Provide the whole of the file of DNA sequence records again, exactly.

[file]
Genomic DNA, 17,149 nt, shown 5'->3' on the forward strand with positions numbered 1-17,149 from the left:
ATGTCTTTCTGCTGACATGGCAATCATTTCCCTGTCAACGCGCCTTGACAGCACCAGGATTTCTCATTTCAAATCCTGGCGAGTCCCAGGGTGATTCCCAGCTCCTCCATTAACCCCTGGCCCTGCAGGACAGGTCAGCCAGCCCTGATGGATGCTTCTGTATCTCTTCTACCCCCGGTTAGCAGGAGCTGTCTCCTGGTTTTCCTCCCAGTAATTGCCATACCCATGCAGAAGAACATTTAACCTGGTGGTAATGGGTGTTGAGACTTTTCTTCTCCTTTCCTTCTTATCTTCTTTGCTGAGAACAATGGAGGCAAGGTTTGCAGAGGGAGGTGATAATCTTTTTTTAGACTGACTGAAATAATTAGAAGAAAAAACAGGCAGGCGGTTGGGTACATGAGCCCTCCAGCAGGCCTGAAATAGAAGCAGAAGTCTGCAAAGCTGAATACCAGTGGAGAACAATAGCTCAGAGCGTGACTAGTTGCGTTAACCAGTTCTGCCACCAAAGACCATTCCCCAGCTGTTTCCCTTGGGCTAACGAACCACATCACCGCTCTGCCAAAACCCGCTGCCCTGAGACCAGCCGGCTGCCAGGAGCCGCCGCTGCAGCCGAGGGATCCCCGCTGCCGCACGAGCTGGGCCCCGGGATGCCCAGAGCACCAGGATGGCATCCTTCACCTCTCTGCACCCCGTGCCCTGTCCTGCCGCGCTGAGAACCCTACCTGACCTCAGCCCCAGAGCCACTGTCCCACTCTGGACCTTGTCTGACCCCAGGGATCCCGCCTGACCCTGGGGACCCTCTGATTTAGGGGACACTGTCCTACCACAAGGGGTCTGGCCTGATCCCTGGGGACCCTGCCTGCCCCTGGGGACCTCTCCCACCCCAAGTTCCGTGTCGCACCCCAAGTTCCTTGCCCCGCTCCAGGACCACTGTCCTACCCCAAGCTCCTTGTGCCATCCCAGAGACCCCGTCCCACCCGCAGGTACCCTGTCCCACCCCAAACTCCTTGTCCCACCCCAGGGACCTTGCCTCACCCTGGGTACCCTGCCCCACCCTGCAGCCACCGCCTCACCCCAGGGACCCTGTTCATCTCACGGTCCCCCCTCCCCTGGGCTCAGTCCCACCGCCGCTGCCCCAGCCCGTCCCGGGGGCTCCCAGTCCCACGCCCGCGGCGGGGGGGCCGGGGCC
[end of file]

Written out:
Genomic DNA, 17,149 nt, shown 5'->3' on the forward strand with positions numbered 1-17,149 from the left:
ATGTCTTTCTGCTGACATGGCAATCATTTCCCTGTCAACGCGCCTTGACAGCACCAGGATTTCTCATTTCAAATCCTGGCGAGTCCCAGGGTGATTCCCAGCTCCTCCATTAACCCCTGGCCCTGCAGGACAGGTCAGCCAGCCCTGATGGATGCTTCTGTATCTCTTCTACCCCCGGTTAGCAGGAGCTGTCTCCTGGTTTTCCTCCCAGTAATTGCCATACCCATGCAGAAGAACATTTAACCTGGTGGTAATGGGTGTTGAGACTTTTCTTCTCCTTTCCTTCTTATCTTCTTTGCTGAGAACAATGGAGGCAAGGTTTGCAGAGGGAGGTGATAATCTTTTTTTAGACTGACTGAAATAATTAGAAGAAAAAACAGGCAGGCGGTTGGGTACATGAGCCCTCCAGCAGGCCTGAAATAGAAGCAGAAGTCTGCAAAGCTGAATACCAGTGGAGAACAATAGCTCAGAGCGTGACTAGTTGCGTTAACCAGTTCTGCCACCAAAGACCATTCCCCAGCTGTTTCCCTTGGGCTAACGAACCACATCACCGCTCTGCCAAAACCCGCTGCCCTGAGACCAGCCGGCTGCCAGGAGCCGCCGCTGCAGCCGAGGGATCCCCGCTGCCGCACGAGCTGGGCCCCGGGATGCCCAGAGCACCAGGATGGCATCCTTCACCTCTCTGCACCCCGTGCCCTGTCCTGCCGCGCTGAGAACCCTACCTGACCTCAGCCCCAGAGCCACTGTCCCACTCTGGACCTTGTCTGACCCCAGGGATCCCGCCTGACCCTGGGGACCCTCTGATTTAGGGGACACTGTCCTACCACAAGGGGTCTGGCCTGATCCCTGGGGACCCTGCCTGCCCCTGGGGACCTCTCCCACCCCAAGTTCCGTGTCGCACCCCAAGTTCCTTGCCCCGCTCCAGGACCACTGTCCTACCCCAAGCTCCTTGTGCCATCCCAGAGACCCCGTCCCACCCGCAGGTACCCTGTCCCACCCCAAACTCCTTGTCCCACCCCAGGGACCTTGCCTCACCCTGGGTACCCTGCCCCACCCTGCAGCCACCGCCTCACCCCAGGGACCCTGTTCATCTCACGGTCCCCCCTCCCCTGGGCTCAGTCCCACCGCCGCTGCCCCAGCCCGTCCCGGGGGCTCCCAGTCCCACGCCCGCGGCGGGGGGGCCGGGGCC